MANAGING WITH AN INVISIBLE CAPE ON...



If you are anything like me, you were introduced to management and higher responsibility in your workplace because you were a good employee, and the current management team felt like they could trust you to make decisions that were going to be good for the business. Maybe you had played team sports, maybe you were even the captain of the team, or had excelled in group work at school. Maybe you even had some sort of education that stated you were ready for management... But you still had no experience.


You started managing by doing what you thought you were supposed to do... you told people when they did something wrong, you gave "feedback," and you made decisions in a way that you thought you were supposed to and you acted as an authority. If you were like me, you probably got a bit of an ego at some point, and even went on a few power trips, frustrating customers and staff along the way.


There are so many scenarios that new and experienced managers go through that they have never had to deal with before. Curve balls that are thrown at them left and right, driven by emotion, stress, lack of knowledge, other people's decisions and many other things. We have all been in these situations, as the one that people are looking to for guidance, for decisions, for clarity and sometimes we may have no idea what to do.

P.s. this doesnt just apply to new managers... it happens all the time, to every manager, in every company.


I can tell you, that I made almost every mistake in the book. I made customers angry, I frustrated staff(if you are reading this, you know who you are!,) and I probably cost the business money at least once or twice. I always tried to learn from those mistakes, and treat them as part of my education. I tried to not make them again, and to share them with my peers so that when they went through the same situations they wouldn't make the same dumb decision that I made.


Im not sure when I realized that how I approached all of these unpredictable things being thrown my way would dictate how they turned out... or at least how my approach could minimize the damage caused... But I can tell you that there is one lesson I learned, that changed every situation, every conversation, and every decision about people for the rest of my career(and life.) Its as simple as trying to be at least one person's "hero" every day.


This isn't an ego thing, its not about trying to save someone's life, and its not about trying to impress people. Its about not missing opportunity. Its about looking for ways to improve. Its about jumping at the chance to approach situations in a positive way because people don't forget. Its about relationships, morale and integrity. Its about doing something unexpected for someone. About giving positive feedback, and saying thank you. As managers we are all guilty of forgetting to do these things because we get too busy, or for some reason we think our job is to just point out problems or give "constructive criticism".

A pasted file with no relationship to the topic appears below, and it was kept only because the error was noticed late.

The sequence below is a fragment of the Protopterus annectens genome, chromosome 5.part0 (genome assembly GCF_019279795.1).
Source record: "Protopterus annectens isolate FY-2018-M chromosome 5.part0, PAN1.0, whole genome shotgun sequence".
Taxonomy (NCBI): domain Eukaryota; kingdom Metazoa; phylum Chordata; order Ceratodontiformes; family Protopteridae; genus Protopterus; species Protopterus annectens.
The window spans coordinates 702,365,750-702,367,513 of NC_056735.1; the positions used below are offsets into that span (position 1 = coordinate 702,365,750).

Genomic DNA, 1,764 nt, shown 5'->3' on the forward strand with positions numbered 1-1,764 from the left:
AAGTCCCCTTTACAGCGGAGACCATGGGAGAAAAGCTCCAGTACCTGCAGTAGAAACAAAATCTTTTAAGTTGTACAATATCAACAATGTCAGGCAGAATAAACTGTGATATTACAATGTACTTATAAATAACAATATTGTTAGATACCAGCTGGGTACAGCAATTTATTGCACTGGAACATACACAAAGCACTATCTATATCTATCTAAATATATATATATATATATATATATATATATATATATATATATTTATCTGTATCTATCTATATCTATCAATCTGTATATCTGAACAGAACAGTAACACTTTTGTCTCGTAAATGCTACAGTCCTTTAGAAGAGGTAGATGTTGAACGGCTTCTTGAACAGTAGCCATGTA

Now, back to the comment earlier about making mistakes, frustrating staff etc... Even after I learned the importance of always trying to look out for my people, I still made lots of mistakes, but I can also tell you that I missed less opportunity. Missing less opportunity was a game changer for me. I changed every interaction and every relationship. I definitely still missed some, but I guarantee you I missed less. Difficult conversations became less painful and with a filter of trying to ensure people felt as good as possible about whatever it was we were discussing, I started to take more time to build context for people, I explained situations more in depth, and tried to always look at both sides. This changed the outcomes of so many situations for the better for me.


Now.... Why am I writing this? Because my personal belief is that people overcomplicate things and miss opportunity. If you are in management, or want to be, think about the hundreds of interactions that you have daily with people. Think about the person you "dont have time for." Think about following principle over policy sometimes. Think about what it would be like if you somehow found a way to make every interaction you have throughout the day a positive one. You will never achieve this 100%, but if you approach your interactions this way I guarantee you one thing. EVERYONE will have a generally positive feeling about working with you. Look at it as a filter for how you interact with people.


So, before you walk into the office today, or while you are preparing to jump on that zoom meeting or phone call, think about putting on your invisible cape and try not to miss the opportunities that present themselves to be somebody's hero.


Cheers,


Jim


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